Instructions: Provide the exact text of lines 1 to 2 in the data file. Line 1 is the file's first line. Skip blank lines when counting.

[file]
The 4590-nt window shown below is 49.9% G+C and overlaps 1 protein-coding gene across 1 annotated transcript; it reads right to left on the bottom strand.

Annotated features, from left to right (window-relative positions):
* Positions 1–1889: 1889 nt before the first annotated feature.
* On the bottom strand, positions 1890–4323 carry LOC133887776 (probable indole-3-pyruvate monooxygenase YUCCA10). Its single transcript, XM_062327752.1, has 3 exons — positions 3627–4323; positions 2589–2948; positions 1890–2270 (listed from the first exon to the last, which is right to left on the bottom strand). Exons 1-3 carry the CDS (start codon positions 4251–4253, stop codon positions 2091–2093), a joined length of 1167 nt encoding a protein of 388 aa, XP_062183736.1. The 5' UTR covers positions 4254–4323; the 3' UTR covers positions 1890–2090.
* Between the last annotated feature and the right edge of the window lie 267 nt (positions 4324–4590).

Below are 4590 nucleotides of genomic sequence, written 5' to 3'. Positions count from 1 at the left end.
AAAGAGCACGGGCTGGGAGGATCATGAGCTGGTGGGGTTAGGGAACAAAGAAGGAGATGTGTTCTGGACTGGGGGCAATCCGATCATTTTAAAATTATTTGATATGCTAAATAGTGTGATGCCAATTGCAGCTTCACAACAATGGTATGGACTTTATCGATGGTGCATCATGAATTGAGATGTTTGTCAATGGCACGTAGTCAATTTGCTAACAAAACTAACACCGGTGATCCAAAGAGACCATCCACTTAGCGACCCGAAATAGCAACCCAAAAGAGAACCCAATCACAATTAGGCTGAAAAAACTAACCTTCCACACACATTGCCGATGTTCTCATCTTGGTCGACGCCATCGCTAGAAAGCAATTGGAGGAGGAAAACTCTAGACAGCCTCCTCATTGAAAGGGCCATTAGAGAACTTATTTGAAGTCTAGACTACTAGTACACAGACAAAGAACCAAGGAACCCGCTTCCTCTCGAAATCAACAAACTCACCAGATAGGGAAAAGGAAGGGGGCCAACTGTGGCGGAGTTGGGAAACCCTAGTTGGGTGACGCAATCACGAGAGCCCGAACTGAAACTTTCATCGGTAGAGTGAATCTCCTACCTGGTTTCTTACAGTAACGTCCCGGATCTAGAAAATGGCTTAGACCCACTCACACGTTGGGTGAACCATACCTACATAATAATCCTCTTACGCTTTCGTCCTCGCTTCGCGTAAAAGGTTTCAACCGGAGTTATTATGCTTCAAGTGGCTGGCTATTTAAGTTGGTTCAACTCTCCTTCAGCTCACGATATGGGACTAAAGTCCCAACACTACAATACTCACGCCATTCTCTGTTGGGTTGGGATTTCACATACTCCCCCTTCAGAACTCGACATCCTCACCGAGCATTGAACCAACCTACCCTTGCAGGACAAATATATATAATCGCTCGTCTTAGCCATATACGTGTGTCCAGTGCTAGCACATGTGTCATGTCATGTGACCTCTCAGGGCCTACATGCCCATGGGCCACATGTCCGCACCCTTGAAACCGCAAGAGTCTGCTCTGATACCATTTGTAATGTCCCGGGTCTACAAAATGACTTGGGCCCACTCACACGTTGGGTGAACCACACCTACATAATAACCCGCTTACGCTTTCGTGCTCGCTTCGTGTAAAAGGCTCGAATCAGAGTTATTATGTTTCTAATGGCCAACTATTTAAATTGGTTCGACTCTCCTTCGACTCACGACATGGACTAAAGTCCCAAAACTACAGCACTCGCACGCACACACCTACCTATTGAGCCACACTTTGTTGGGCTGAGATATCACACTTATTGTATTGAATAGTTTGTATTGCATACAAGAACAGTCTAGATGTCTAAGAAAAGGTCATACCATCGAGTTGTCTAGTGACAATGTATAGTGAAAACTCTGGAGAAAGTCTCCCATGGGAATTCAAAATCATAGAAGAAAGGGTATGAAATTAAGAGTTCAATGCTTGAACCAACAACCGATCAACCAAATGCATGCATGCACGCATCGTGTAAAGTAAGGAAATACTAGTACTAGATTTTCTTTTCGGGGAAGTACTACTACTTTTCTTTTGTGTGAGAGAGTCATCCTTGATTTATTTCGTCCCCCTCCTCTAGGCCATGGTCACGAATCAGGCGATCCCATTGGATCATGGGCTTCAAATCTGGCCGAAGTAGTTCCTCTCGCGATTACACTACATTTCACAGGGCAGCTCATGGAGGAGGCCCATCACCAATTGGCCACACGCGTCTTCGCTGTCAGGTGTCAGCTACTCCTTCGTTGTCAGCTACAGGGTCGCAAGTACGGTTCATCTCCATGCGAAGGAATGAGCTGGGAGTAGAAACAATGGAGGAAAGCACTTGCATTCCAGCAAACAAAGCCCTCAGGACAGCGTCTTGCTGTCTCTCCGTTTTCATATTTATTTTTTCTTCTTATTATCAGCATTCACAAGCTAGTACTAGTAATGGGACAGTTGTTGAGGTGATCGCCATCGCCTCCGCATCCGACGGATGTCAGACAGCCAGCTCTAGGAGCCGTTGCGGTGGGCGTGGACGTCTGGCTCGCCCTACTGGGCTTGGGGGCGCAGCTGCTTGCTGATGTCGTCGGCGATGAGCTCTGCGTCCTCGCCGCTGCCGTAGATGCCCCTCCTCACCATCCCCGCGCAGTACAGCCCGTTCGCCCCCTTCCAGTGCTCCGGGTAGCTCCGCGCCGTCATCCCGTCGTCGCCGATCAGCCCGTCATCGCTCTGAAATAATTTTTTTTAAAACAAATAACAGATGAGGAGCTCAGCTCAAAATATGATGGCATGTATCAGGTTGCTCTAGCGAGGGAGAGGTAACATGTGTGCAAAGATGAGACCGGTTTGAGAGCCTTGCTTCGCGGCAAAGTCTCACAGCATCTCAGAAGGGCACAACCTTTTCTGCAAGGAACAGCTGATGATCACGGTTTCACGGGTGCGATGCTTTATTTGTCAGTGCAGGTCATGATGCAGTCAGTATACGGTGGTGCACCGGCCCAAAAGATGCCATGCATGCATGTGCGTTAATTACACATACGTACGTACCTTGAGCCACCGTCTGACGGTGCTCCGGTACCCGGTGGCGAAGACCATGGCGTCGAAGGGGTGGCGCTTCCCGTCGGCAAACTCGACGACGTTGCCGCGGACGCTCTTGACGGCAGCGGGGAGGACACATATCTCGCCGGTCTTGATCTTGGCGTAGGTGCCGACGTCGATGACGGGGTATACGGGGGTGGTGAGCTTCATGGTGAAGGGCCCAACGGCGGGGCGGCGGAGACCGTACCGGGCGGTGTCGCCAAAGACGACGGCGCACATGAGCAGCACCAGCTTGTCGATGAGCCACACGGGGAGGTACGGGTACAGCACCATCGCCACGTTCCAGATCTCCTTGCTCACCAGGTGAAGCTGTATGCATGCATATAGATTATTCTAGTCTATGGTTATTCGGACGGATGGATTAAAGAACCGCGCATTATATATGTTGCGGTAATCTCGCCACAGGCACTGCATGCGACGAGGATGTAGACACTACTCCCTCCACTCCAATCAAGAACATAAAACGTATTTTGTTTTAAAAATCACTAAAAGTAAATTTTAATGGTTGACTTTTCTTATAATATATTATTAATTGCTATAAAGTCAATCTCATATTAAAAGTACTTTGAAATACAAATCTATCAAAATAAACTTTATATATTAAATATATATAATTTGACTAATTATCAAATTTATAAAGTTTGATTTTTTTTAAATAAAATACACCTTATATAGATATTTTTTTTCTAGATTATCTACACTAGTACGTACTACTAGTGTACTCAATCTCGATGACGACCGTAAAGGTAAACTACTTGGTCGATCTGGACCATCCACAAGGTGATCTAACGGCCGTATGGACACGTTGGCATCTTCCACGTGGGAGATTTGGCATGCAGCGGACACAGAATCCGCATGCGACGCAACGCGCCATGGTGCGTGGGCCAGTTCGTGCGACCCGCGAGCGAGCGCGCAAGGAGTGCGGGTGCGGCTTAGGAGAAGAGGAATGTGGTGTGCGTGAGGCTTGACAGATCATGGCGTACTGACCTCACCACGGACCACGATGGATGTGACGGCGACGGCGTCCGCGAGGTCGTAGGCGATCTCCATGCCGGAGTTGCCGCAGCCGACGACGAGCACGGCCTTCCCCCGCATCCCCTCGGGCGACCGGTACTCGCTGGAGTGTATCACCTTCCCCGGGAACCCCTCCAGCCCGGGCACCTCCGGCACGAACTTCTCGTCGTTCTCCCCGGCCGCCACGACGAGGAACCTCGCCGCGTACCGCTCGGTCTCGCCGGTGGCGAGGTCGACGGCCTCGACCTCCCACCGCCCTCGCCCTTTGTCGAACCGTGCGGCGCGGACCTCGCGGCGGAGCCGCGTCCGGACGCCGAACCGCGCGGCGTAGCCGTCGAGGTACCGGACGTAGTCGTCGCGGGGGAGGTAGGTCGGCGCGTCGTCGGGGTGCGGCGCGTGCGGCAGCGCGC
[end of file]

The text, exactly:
The 4590-nt window shown below is 49.9% G+C and overlaps 1 protein-coding gene across 1 annotated transcript; it reads right to left on the bottom strand.

Annotated features, from left to right (window-relative positions):